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Developing a Warning Model of Potentially Inappropriate Medications in Older Chinese Outpatients in Tertiary Hospitals: A Machine-Learning Study

Department of Pharmacy, West China Hospital, Sichuan University, Chengdu 610041, China
School of Information Science and Technology, Southwest Jiaotong University, Chengdu 611756, China
Authors to whom correspondence should be addressed.
These authors contributed equally to this work.
J. Clin. Med. 2023, 12(7), 2619;
Submission received: 10 February 2023 / Revised: 13 March 2023 / Accepted: 24 March 2023 / Published: 30 March 2023


Due to multiple comorbid illnesses, polypharmacy, and age-related changes in pharmacokinetics and pharmacodynamics in older adults, the prevalence of potentially inappropriate medications (PIMs) is high, which affects the quality of life of older adults. Building an effective warning model is necessary for the early identification of PIMs to prevent harm caused by medication in geriatric patients. The purpose of this study was to develop a machine learning-based model for the warning of PIMs in older Chinese outpatients. This retrospective study was conducted among geriatric outpatients in nine tertiary hospitals in Chengdu from January 2018 to December 2018. The Beers criteria 2019 were used to assess PIMs in geriatric outpatients. Three problem transformation methods were used to tackle the multilabel classification problem in prescriptions. After the division of patient prescriptions into the training and test sets (8:2), we adopted six widely used classification algorithms to conduct the classification task and assessed the discriminative performance by the accuracy, precision, recall, F1 scores, subset accuracy (ss Acc), and Hamming loss (hm) of each model. The results showed that among 11,741 older patient prescriptions, 5816 PIMs were identified in 4038 (34.39%) patient prescriptions. A total of 41 types of PIMs were identified in these prescriptions. The three-problem transformation methods included label power set (LP), classifier chains (CC), and binary relevance (BR). Six classification algorithms were used to establish the warning models, including Random Forest (RF), Light Gradient Boosting Machine (LightGBM), eXtreme Gradient Boosting (XGBoost), CatBoost, Deep Forest (DF), and TabNet. The CC + CatBoost model had the highest accuracy value (97.83%), recall value (89.34%), F1 value (90.69%), and ss Acc value (97.79%) with a good precision value (92.18%) and the lowest hm value (0.0006). Therefore, the CC + CatBoost model was selected to predict the occurrence of PIM in geriatric Chinese patients. This study’s novelty establishes a warning model for PIMs in geriatric patients by using machine learning. With the popularity of electronic patient record systems, sophisticated computer algorithms can be implemented at the bedside to improve medication use safety in geriatric patients in the future.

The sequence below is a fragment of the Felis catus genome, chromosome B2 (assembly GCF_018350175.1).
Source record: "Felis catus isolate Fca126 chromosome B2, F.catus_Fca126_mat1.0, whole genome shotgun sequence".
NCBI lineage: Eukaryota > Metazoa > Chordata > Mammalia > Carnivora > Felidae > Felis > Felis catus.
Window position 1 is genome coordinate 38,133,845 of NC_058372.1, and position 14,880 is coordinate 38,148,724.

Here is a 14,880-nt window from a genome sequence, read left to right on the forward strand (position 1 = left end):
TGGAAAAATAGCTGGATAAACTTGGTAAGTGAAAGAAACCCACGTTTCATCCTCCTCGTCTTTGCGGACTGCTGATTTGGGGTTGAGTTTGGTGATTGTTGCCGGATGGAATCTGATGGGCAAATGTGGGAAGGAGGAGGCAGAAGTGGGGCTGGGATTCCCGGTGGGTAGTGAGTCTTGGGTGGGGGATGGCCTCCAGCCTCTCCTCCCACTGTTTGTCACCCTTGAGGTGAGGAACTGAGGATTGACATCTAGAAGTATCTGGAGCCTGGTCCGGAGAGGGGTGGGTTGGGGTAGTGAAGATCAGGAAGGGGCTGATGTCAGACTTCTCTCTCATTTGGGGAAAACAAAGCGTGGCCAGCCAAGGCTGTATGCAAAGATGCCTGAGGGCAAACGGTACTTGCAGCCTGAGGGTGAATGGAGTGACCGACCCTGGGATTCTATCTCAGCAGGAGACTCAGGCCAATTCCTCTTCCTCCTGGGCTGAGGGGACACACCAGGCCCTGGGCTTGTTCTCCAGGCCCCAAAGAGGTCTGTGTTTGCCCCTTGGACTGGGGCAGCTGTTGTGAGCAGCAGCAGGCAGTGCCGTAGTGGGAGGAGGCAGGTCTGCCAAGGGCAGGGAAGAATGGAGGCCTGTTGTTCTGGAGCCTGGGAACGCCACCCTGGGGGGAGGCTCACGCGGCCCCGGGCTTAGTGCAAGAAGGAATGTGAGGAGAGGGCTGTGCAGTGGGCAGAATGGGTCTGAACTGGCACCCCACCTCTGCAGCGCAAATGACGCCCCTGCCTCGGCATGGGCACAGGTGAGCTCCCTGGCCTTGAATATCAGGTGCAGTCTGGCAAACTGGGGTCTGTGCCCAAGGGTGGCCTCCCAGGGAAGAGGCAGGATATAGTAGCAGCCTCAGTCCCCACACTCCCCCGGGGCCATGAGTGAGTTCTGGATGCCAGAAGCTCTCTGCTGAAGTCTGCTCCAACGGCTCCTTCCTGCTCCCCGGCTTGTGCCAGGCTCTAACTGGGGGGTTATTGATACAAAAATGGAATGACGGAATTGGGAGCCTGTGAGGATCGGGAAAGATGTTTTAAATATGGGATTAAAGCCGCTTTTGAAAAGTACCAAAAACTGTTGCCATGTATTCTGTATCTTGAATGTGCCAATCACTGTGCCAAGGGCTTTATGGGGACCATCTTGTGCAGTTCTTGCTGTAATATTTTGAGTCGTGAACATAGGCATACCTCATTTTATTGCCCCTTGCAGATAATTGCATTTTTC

1. Introduction

The problem of population aging has become increasingly serious, and the attention of all parties to the health of older people has continued to increase [1]. China has become the country with the largest elderly population in the world. By the end of 2019, the number of people aged 65 and above was 176 million, accounting for 12.6% of the total population [2]. According to predictions, the degree of China’s population aging will reach its peak from 2035 to 2050 [2]. In 2050, the total number of people aged 65 years and older in China will reach 380 million, accounting for nearly 30% of the total population, and the geriatric population aged 80 years and older in China will reach 120 million, accounting for nearly 10% of the total population [2].